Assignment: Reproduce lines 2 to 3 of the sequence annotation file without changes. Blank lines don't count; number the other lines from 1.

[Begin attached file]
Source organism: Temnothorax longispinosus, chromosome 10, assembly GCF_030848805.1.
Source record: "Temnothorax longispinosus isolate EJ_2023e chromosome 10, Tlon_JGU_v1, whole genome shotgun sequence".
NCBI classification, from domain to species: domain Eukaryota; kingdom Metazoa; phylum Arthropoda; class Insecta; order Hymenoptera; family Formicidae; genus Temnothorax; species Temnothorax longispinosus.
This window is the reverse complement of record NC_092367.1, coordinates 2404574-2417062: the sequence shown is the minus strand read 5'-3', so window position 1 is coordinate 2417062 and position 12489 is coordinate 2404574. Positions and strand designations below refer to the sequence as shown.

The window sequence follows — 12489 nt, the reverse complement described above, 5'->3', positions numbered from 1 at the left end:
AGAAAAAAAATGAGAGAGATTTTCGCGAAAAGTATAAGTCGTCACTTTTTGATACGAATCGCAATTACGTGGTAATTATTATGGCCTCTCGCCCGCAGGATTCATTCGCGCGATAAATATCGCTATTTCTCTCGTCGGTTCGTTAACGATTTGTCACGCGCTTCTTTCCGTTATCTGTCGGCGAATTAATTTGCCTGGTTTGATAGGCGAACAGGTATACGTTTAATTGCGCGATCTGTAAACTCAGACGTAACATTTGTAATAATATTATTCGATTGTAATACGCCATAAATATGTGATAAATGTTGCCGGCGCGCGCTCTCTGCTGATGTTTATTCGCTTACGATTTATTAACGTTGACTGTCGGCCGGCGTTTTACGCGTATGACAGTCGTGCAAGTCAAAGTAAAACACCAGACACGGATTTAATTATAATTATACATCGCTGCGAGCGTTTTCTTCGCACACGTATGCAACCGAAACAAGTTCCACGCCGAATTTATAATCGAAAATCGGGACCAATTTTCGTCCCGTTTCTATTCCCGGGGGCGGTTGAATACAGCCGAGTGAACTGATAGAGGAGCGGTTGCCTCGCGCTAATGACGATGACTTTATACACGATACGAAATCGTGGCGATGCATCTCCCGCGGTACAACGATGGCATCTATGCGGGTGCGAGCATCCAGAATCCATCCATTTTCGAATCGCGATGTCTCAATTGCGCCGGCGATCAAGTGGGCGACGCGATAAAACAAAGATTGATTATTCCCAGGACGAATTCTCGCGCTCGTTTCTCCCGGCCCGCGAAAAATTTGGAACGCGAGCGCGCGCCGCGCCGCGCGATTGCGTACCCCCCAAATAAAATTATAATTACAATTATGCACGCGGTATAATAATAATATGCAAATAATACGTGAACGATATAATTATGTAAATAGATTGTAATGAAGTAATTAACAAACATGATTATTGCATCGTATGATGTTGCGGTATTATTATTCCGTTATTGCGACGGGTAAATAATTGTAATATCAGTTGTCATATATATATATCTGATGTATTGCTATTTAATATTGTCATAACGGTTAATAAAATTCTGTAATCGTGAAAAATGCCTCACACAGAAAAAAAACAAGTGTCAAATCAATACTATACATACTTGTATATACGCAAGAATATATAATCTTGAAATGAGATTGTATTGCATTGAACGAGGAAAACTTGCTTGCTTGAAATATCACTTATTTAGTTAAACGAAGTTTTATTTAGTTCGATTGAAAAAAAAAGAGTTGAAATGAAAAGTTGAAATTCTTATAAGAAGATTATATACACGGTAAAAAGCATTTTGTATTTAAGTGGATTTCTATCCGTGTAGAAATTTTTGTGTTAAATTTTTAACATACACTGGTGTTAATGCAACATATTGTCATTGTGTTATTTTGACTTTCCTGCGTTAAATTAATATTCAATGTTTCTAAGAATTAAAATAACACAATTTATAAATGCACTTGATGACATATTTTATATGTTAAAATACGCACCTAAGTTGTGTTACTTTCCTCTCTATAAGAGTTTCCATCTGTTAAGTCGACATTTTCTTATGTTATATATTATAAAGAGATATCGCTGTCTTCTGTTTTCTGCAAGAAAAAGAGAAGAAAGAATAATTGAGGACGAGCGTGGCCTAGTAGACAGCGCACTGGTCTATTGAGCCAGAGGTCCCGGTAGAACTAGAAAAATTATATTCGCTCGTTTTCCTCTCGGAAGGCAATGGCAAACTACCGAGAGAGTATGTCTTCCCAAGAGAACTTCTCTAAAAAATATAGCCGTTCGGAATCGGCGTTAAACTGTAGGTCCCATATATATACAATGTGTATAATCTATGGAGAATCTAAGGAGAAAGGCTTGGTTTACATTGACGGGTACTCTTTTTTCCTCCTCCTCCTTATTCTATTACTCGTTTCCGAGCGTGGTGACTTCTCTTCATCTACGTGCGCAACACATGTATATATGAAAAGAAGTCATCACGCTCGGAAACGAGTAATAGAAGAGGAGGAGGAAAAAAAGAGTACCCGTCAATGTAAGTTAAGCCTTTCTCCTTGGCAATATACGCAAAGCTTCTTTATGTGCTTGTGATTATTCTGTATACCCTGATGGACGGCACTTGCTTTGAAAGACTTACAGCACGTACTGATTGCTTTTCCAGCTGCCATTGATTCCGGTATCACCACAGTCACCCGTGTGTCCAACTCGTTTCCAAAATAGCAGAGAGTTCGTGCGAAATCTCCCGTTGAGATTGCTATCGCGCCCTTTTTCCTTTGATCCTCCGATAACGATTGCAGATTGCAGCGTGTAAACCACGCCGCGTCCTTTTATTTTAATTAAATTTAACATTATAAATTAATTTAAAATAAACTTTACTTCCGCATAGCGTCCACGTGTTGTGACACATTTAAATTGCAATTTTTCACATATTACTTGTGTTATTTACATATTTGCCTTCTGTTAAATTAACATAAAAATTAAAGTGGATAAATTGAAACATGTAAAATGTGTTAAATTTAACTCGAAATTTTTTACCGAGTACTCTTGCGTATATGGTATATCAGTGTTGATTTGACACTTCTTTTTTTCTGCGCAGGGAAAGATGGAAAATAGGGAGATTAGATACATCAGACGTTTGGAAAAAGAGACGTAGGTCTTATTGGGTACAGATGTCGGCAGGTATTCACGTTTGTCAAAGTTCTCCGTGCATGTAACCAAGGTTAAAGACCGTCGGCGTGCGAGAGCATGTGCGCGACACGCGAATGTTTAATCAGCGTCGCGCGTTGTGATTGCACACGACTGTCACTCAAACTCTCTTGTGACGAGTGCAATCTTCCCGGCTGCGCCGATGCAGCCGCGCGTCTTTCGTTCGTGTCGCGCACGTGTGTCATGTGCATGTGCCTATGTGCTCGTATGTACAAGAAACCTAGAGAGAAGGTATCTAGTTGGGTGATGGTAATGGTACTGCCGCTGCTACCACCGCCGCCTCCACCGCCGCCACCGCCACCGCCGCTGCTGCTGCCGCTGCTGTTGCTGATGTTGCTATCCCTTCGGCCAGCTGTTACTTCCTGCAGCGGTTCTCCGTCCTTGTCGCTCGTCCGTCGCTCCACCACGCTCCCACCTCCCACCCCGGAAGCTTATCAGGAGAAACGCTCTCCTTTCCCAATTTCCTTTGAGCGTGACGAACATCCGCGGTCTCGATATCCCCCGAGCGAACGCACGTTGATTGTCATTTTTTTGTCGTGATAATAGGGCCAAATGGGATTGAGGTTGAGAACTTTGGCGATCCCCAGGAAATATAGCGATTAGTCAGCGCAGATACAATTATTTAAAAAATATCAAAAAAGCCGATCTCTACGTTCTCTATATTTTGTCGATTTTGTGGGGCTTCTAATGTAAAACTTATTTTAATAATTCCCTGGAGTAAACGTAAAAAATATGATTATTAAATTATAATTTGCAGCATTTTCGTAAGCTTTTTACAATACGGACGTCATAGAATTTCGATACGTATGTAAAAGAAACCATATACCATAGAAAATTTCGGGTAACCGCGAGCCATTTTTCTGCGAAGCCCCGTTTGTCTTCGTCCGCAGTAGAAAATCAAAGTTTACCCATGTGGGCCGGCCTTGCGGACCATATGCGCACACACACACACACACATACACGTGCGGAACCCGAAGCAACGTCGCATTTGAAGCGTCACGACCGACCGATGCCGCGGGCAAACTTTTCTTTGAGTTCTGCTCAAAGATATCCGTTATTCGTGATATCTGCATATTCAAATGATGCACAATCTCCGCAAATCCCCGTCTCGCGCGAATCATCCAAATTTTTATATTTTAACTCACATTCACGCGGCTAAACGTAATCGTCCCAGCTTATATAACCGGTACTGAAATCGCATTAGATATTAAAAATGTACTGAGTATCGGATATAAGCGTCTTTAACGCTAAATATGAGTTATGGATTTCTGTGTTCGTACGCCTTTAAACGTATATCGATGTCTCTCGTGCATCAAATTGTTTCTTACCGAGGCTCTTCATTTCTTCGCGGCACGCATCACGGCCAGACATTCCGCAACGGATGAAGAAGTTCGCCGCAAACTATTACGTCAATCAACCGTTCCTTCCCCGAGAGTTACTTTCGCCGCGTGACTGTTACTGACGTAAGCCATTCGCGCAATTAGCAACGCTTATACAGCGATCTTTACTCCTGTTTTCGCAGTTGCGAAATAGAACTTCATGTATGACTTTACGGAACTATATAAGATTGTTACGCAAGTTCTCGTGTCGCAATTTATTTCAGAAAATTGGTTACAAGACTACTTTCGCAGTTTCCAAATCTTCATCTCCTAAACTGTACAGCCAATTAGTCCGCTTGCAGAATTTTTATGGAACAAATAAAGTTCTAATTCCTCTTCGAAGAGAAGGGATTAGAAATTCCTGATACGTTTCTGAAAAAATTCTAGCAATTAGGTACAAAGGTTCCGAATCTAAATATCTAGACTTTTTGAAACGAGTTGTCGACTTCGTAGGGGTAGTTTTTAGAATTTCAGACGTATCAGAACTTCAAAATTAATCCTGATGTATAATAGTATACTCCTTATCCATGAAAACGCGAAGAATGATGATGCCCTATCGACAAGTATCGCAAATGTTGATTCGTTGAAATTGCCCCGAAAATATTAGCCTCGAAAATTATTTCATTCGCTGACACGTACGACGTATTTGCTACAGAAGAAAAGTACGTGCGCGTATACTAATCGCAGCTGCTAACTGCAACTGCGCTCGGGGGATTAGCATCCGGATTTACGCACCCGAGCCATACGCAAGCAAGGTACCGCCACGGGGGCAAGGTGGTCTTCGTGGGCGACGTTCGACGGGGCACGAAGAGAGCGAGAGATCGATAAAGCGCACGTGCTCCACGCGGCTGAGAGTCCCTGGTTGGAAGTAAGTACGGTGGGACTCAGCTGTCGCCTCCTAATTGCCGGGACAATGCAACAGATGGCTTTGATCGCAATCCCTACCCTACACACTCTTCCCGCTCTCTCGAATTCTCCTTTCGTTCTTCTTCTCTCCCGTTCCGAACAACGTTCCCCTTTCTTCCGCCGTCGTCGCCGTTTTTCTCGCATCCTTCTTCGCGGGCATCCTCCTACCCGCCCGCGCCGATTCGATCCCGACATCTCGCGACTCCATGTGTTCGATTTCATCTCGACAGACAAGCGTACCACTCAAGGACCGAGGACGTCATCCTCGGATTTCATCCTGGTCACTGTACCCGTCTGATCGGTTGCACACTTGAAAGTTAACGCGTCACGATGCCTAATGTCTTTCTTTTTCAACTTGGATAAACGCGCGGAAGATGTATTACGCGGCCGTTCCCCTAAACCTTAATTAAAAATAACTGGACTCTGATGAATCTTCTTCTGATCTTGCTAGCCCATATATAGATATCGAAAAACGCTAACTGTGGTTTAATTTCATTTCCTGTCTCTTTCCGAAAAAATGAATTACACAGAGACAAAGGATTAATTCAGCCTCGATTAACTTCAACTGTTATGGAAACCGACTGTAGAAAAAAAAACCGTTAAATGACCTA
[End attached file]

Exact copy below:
Source record: "Temnothorax longispinosus isolate EJ_2023e chromosome 10, Tlon_JGU_v1, whole genome shotgun sequence".
NCBI classification, from domain to species: domain Eukaryota; kingdom Metazoa; phylum Arthropoda; class Insecta; order Hymenoptera; family Formicidae; genus Temnothorax; species Temnothorax longispinosus.